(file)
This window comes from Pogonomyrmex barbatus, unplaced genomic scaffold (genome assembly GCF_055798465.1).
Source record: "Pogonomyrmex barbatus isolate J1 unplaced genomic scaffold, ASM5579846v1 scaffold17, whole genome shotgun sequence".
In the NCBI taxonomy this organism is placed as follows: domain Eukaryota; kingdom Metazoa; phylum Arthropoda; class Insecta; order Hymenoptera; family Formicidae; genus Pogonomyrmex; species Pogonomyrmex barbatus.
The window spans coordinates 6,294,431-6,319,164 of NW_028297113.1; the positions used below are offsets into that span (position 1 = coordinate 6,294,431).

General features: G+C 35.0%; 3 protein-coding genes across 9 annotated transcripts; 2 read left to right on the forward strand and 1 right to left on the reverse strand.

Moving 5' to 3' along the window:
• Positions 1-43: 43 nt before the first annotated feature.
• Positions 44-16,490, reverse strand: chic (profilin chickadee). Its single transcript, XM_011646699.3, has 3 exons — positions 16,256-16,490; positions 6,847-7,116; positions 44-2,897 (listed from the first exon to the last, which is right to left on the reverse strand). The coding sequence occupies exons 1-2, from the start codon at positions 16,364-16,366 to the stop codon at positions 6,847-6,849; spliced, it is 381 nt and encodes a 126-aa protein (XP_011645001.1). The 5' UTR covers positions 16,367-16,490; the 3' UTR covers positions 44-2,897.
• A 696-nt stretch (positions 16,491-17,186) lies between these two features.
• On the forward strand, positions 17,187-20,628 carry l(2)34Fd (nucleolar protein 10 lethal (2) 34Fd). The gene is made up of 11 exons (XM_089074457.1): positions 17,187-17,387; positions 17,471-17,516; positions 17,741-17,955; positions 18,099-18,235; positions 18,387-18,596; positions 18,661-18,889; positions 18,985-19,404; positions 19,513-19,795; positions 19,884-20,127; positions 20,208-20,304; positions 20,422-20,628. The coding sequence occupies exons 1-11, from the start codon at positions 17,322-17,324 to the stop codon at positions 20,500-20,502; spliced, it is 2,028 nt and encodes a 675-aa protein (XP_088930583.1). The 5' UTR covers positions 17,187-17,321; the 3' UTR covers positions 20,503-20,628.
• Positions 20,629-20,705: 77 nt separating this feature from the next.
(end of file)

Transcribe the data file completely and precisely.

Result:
This window comes from Pogonomyrmex barbatus, unplaced genomic scaffold (genome assembly GCF_055798465.1).
Source record: "Pogonomyrmex barbatus isolate J1 unplaced genomic scaffold, ASM5579846v1 scaffold17, whole genome shotgun sequence".
In the NCBI taxonomy this organism is placed as follows: domain Eukaryota; kingdom Metazoa; phylum Arthropoda; class Insecta; order Hymenoptera; family Formicidae; genus Pogonomyrmex; species Pogonomyrmex barbatus.
The window spans coordinates 6,294,431-6,319,164 of NW_028297113.1; the positions used below are offsets into that span (position 1 = coordinate 6,294,431).

General features: G+C 35.0%; 3 protein-coding genes across 9 annotated transcripts; 2 read left to right on the forward strand and 1 right to left on the reverse strand.

Moving 5' to 3' along the window:
• Positions 1-43: 43 nt before the first annotated feature.
• Positions 44-16,490, reverse strand: chic (profilin chickadee). Its single transcript, XM_011646699.3, has 3 exons — positions 16,256-16,490; positions 6,847-7,116; positions 44-2,897 (listed from the first exon to the last, which is right to left on the reverse strand). The coding sequence occupies exons 1-2, from the start codon at positions 16,364-16,366 to the stop codon at positions 6,847-6,849; spliced, it is 381 nt and encodes a 126-aa protein (XP_011645001.1). The 5' UTR covers positions 16,367-16,490; the 3' UTR covers positions 44-2,897.
• A 696-nt stretch (positions 16,491-17,186) lies between these two features.
• On the forward strand, positions 17,187-20,628 carry l(2)34Fd (nucleolar protein 10 lethal (2) 34Fd). The gene is made up of 11 exons (XM_089074457.1): positions 17,187-17,387; positions 17,471-17,516; positions 17,741-17,955; positions 18,099-18,235; positions 18,387-18,596; positions 18,661-18,889; positions 18,985-19,404; positions 19,513-19,795; positions 19,884-20,127; positions 20,208-20,304; positions 20,422-20,628. The coding sequence occupies exons 1-11, from the start codon at positions 17,322-17,324 to the stop codon at positions 20,500-20,502; spliced, it is 2,028 nt and encodes a 675-aa protein (XP_088930583.1). The 5' UTR covers positions 17,187-17,321; the 3' UTR covers positions 20,503-20,628.
• Positions 20,629-20,705: 77 nt separating this feature from the next.